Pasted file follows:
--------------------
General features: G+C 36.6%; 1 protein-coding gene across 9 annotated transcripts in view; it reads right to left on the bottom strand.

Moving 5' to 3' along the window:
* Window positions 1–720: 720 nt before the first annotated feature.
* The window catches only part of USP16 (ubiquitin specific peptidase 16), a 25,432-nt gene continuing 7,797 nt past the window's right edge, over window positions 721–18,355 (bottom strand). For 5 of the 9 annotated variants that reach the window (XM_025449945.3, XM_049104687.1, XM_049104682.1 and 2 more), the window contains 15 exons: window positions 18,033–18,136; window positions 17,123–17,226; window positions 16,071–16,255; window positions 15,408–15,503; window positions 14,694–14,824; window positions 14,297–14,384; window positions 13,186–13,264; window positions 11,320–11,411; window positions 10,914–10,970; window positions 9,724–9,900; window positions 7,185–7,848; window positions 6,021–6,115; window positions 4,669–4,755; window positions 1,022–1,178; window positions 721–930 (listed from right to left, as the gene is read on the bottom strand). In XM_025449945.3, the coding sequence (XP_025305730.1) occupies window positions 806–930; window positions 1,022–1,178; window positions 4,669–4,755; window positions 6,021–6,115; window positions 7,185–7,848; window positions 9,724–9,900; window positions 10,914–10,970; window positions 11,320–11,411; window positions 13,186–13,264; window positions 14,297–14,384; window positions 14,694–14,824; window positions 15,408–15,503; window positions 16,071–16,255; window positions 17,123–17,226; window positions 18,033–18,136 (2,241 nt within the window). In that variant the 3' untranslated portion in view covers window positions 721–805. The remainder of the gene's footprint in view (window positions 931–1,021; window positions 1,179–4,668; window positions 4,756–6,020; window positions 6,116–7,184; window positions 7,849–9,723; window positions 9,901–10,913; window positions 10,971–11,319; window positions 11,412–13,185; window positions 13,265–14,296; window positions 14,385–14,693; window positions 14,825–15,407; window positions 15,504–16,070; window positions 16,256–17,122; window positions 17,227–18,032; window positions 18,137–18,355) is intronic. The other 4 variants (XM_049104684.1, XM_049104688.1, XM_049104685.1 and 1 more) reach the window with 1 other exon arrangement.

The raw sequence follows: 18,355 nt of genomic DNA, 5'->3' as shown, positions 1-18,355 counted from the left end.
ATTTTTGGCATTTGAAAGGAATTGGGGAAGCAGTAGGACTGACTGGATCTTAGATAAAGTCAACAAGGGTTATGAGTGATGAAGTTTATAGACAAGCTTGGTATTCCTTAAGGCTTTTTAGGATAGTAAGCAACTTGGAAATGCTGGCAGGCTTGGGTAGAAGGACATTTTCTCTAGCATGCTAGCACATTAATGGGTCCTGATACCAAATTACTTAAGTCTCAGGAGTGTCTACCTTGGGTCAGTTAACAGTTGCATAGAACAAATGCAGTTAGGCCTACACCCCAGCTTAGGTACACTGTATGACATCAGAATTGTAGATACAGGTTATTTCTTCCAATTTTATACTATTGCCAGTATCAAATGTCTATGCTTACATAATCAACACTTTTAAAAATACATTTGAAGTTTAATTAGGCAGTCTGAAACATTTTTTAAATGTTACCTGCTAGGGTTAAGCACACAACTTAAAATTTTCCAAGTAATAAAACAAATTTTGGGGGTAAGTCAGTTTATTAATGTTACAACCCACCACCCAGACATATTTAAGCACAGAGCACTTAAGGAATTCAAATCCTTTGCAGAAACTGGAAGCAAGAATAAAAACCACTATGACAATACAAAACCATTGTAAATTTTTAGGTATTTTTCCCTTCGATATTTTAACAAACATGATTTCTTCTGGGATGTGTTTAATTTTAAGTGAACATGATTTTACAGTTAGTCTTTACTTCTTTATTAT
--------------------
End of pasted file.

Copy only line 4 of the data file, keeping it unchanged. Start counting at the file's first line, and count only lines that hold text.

* The window catches only part of USP16 (ubiquitin specific peptidase 16), a 25,432-nt gene continuing 7,797 nt past the window's right edge, over window positions 721–18,355 (bottom strand). For 5 of the 9 annotated variants that reach the window (XM_025449945.3, XM_049104687.1, XM_049104682.1 and 2 more), the window contains 15 exons: window positions 18,033–18,136; window positions 17,123–17,226; window positions 16,071–16,255; window positions 15,408–15,503; window positions 14,694–14,824; window positions 14,297–14,384; window positions 13,186–13,264; window positions 11,320–11,411; window positions 10,914–10,970; window positions 9,724–9,900; window positions 7,185–7,848; window positions 6,021–6,115; window positions 4,669–4,755; window positions 1,022–1,178; window positions 721–930 (listed from right to left, as the gene is read on the bottom strand). In XM_025449945.3, the coding sequence (XP_025305730.1) occupies window positions 806–930; window positions 1,022–1,178; window positions 4,669–4,755; window positions 6,021–6,115; window positions 7,185–7,848; window positions 9,724–9,900; window positions 10,914–10,970; window positions 11,320–11,411; window positions 13,186–13,264; window positions 14,297–14,384; window positions 14,694–14,824; window positions 15,408–15,503; window positions 16,071–16,255; window positions 17,123–17,226; window positions 18,033–18,136 (2,241 nt within the window). In that variant the 3' untranslated portion in view covers window positions 721–805. The remainder of the gene's footprint in view (window positions 931–1,021; window positions 1,179–4,668; window positions 4,756–6,020; window positions 6,116–7,184; window positions 7,849–9,723; window positions 9,901–10,913; window positions 10,971–11,319; window positions 11,412–13,185; window positions 13,265–14,296; window positions 14,385–14,693; window positions 14,825–15,407; window positions 15,504–16,070; window positions 16,256–17,122; window positions 17,227–18,032; window positions 18,137–18,355) is intronic. The other 4 variants (XM_049104684.1, XM_049104688.1, XM_049104685.1 and 1 more) reach the window with 1 other exon arrangement.